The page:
May be I'm thinking about this too hard and need to remember I have a thousand sleepers to paint before any of it matters. Oh well, time to go pay a few mark IIs worth of money for a couple of beers and a dry burger!

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Some more updates to report on, mainly positive, although the commencement of the ballasting saga has had a shaky start. Fortunately 'ballastgate' as it is being widely reported in the press was only on a test length and not the actual layout. The subsequent independent investigation has suggested that the sub-contractor 'capillary action' may be at the root cause. Fortunately RM web has all the information you need, even if it does take some time to find it. The Captain Kernow / Eastwood town method, having previously looked like a tedious route to insanity now reveals its cunning genius. A new test length will follow shortly, including both wooden and concrete sleepers as the heights are different, so the method used will need to differ slightly. The evidence of ballastgate will be removed before the Major's* next visit.

 

Anyway, progress on the actual layout has been much better, with the mainlines, including the 4 tracks through the station all now laid. This includes the South junction, which features the only self built point on the layout - a simple trap point knocked up in such a ridiculously short period that it leaves me wondering if I could have built them all (I couldn't).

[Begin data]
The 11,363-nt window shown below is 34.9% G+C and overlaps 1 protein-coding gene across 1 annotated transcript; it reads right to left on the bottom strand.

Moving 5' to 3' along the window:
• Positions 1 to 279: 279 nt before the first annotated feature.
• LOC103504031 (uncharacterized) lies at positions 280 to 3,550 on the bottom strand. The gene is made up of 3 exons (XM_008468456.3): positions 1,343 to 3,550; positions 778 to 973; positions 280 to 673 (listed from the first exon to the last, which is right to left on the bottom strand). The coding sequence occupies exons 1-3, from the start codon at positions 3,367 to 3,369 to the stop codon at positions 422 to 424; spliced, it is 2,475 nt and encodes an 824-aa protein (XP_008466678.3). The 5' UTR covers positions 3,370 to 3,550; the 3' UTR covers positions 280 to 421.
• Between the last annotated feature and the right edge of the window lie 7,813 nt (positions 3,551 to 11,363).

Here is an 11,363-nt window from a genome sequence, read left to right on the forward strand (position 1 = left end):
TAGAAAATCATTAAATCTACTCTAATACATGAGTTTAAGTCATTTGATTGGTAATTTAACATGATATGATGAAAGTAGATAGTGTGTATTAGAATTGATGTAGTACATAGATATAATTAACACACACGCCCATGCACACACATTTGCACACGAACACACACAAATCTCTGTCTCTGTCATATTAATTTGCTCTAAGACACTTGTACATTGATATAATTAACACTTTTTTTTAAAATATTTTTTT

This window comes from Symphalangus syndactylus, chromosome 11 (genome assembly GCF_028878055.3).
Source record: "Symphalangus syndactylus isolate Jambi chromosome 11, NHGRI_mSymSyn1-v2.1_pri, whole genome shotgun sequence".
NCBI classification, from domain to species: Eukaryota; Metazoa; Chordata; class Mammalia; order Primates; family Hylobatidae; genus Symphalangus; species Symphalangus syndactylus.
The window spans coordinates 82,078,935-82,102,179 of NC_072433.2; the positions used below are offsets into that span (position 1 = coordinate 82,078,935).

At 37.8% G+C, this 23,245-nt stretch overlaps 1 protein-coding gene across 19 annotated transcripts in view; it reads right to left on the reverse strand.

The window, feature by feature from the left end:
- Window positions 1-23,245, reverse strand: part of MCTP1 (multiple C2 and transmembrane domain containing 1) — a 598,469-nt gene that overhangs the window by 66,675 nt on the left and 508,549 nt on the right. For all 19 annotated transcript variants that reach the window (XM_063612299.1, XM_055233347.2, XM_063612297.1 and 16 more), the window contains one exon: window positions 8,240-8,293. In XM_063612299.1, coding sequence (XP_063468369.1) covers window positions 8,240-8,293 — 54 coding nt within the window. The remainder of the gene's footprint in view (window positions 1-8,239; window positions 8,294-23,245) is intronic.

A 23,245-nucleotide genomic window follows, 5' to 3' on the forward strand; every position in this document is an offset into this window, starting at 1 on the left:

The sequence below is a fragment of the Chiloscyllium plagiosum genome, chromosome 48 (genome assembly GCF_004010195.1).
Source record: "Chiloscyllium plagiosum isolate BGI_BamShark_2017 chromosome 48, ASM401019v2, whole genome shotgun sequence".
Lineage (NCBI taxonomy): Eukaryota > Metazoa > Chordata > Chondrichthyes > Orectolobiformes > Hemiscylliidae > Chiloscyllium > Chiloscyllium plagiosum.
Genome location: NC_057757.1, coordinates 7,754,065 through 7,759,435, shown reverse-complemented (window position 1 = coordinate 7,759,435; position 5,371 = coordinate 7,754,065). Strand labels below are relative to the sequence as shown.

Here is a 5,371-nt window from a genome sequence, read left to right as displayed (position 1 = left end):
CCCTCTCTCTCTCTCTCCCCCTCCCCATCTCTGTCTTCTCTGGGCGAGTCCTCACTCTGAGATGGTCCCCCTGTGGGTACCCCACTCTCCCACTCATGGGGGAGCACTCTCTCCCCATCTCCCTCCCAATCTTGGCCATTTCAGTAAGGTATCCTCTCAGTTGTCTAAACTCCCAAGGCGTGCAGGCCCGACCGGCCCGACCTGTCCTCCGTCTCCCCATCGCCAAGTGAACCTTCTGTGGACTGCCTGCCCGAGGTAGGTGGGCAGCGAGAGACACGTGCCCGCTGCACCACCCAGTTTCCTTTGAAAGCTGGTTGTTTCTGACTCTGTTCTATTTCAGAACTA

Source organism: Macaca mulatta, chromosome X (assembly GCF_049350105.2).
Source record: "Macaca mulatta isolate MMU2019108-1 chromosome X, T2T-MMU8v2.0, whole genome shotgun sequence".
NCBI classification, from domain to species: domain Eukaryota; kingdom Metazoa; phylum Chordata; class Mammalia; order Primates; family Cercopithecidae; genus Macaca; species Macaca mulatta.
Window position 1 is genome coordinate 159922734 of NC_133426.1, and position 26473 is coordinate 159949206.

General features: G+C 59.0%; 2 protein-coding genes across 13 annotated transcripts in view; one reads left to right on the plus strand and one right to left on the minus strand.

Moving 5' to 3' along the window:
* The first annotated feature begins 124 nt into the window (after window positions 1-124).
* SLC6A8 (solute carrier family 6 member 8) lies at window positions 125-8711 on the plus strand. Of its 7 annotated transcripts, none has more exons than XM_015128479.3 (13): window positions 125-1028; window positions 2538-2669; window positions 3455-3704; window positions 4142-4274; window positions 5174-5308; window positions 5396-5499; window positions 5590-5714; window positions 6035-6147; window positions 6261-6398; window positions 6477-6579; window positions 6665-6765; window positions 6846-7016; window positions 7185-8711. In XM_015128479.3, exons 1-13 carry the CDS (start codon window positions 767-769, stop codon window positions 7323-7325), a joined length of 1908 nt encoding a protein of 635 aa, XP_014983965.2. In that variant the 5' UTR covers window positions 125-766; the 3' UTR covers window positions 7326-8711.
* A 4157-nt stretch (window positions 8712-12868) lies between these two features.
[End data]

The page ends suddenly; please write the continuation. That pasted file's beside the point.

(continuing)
The curves through the station are really satisfying and I'm happy with how I've kept the tighter radius lengths where they can be hidden. I'm also pleased that the layout curves throughout, with barely a straight section to be seen.

 

Next task is to lay the terminal platforms, yard and depot, which is now a race before the powercab arrives, which will be far too big a distraction!

 

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*The Major. Every 00 scale modeller attempting to build a layout with more than 4 points and 1 locomotive will undoubtedly have a friend of an EM or P4 persuasion who self appoints himself to the role of railway inspector for your layout (hence being dubbed the Major, after the BR period when railway inspectors who were predominantly ex-forces). His experience of building 3 feet of absolute perfection over the last 20 years will make him ideally qualified to cast doubts over your credentials as a member of the human race as you blunder round 200 metres of track. 200 metres of narrow gauge track at that. Love him as you do, you may still struggle to explain why you provide him with beer whilst he inspects your lowly offering.

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I have to say your Trackwork looks awesome, a real credit to you, I look forward to seeing the Ballasting results, I tried the Gordon / Cpt method and had a bad back after an hour and 3 inches done, but then I realised I used that as an excuse.